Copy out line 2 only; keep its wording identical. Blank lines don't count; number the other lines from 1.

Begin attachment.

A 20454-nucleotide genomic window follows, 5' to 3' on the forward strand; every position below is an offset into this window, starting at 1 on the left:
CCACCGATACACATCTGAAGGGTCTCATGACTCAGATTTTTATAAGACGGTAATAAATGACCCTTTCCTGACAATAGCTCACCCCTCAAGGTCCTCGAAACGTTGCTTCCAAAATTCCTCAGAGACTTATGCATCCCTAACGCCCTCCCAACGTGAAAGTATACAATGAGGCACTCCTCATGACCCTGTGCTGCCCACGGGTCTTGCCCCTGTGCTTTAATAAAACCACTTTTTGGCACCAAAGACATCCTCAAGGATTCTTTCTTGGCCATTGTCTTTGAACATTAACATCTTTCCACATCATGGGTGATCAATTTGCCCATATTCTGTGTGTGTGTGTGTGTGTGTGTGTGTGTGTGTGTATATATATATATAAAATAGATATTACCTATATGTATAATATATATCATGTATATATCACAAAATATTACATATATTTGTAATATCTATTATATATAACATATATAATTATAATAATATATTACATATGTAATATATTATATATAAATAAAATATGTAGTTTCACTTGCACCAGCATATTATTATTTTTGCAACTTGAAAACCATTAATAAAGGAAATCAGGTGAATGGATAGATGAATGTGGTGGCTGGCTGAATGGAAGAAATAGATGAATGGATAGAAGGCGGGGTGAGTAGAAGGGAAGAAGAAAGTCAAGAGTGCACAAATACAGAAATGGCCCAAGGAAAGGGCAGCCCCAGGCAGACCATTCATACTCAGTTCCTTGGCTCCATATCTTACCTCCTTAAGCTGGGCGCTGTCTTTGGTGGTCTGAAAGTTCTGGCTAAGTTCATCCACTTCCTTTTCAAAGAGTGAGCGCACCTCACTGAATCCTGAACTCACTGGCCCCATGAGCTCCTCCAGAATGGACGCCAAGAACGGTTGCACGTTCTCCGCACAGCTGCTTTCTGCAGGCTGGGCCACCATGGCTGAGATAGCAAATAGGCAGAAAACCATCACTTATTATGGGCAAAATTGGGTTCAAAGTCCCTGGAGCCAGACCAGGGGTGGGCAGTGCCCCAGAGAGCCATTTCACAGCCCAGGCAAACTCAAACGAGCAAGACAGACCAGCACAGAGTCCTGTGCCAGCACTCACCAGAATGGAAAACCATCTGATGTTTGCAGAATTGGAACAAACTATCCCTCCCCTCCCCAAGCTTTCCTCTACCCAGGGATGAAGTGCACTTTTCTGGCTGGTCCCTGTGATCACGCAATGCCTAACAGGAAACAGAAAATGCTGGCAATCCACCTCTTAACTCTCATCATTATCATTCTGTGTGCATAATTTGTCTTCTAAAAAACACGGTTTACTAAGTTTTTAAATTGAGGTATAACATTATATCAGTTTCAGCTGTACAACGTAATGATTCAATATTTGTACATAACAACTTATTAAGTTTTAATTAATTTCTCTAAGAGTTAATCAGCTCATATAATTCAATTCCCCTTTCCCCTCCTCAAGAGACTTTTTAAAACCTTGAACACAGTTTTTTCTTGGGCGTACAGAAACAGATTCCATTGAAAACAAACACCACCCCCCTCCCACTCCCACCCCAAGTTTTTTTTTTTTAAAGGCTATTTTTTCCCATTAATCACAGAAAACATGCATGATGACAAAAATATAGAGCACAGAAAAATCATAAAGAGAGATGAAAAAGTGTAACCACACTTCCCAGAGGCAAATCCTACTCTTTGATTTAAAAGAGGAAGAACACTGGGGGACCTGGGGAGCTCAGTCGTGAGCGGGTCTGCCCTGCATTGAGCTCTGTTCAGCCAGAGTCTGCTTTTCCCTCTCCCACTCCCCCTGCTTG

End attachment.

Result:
CCACCGATACACATCTGAAGGGTCTCATGACTCAGATTTTTATAAGACGGTAATAAATGACCCTTTCCTGACAATAGCTCACCCCTCAAGGTCCTCGAAACGTTGCTTCCAAAATTCCTCAGAGACTTATGCATCCCTAACGCCCTCCCAACGTGAAAGTATACAATGAGGCACTCCTCATGACCCTGTGCTGCCCACGGGTCTTGCCCCTGTGCTTTAATAAAACCACTTTTTGGCACCAAAGACATCCTCAAGGATTCTTTCTTGGCCATTGTCTTTGAACATTAACATCTTTCCACATCATGGGTGATCAATTTGCCCATATTCTGTGTGTGTGTGTGTGTGTGTGTGTGTGTGTGTGTATATATATATATAAAATAGATATTACCTATATGTATAATATATATCATGTATATATCACAAAATATTACATATATTTGTAATATCTATTATATATAACATATATAATTATAATAATATATTACATATGTAATATATTATATATAAATAAAATATGTAGTTTCACTTGCACCAGCATATTATTATTTTTGCAACTTGAAAACCATTAATAAAGGAAATCAGGTGAATGGATAGATGAATGTGGTGGCTGGCTGAATGGAAGAAATAGATGAATGGATAGAAGGCGGGGTGAGTAGAAGGGAAGAAGAAAGTCAAGAGTGCACAAATACAGAAATGGCCCAAGGAAAGGGCAGCCCCAGGCAGACCATTCATACTCAGTTCCTTGGCTCCATATCTTACCTCCTTAAGCTGGGCGCTGTCTTTGGTGGTCTGAAAGTTCTGGCTAAGTTCATCCACTTCCTTTTCAAAGAGTGAGCGCACCTCACTGAATCCTGAACTCACTGGCCCCATGAGCTCCTCCAGAATGGACGCCAAGAACGGTTGCACGTTCTCCGCACAGCTGCTTTCTGCAGGCTGGGCCACCATGGCTGAGATAGCAAATAGGCAGAAAACCATCACTTATTATGGGCAAAATTGGGTTCAAAGTCCCTGGAGCCAGACCAGGGGTGGGCAGTGCCCCAGAGAGCCATTTCACAGCCCAGGCAAACTCAAACGAGCAAGACAGACCAGCACAGAGTCCTGTGCCAGCACTCACCAGAATGGAAAACCATCTGATGTTTGCAGAATTGGAACAAACTATCCCTCCCCTCCCCAAGCTTTCCTCTACCCAGGGATGAAGTGCACTTTTCTGGCTGGTCCCTGTGATCACGCAATGCCTAACAGGAAACAGAAAATGCTGGCAATCCACCTCTTAACTCTCATCATTATCATTCTGTGTGCATAATTTGTCTTCTAAAAAACACGGTTTACTAAGTTTTTAAATTGAGGTATAACATTATATCAGTTTCAGCTGTACAACGTAATGATTCAATATTTGTACATAACAACTTATTAAGTTTTAATTAATTTCTCTAAGAGTTAATCAGCTCATATAATTCAATTCCCCTTTCCCCTCCTCAAGAGACTTTTTAAAACCTTGAACACAGTTTTTTCTTGGGCGTACAGAAACAGATTCCATTGAAAACAAACACCACCCCCCTCCCACTCCCACCCCAAGTTTTTTTTTTTTAAAGGCTATTTTTTCCCATTAATCACAGAAAACATGCATGATGACAAAAATATAGAGCACAGAAAAATCATAAAGAGAGATGAAAAAGTGTAACCACACTTCCCAGAGGCAAATCCTACTCTTTGATTTAAAAGAGGAAGAACACTGGGGGACCTGGGGAGCTCAGTCGTGAGCGGGTCTGCCCTGCATTGAGCTCTGTTCAGCCAGAGTCTGCTTTTCCCTCTCCCACTCCCCCTGCTTG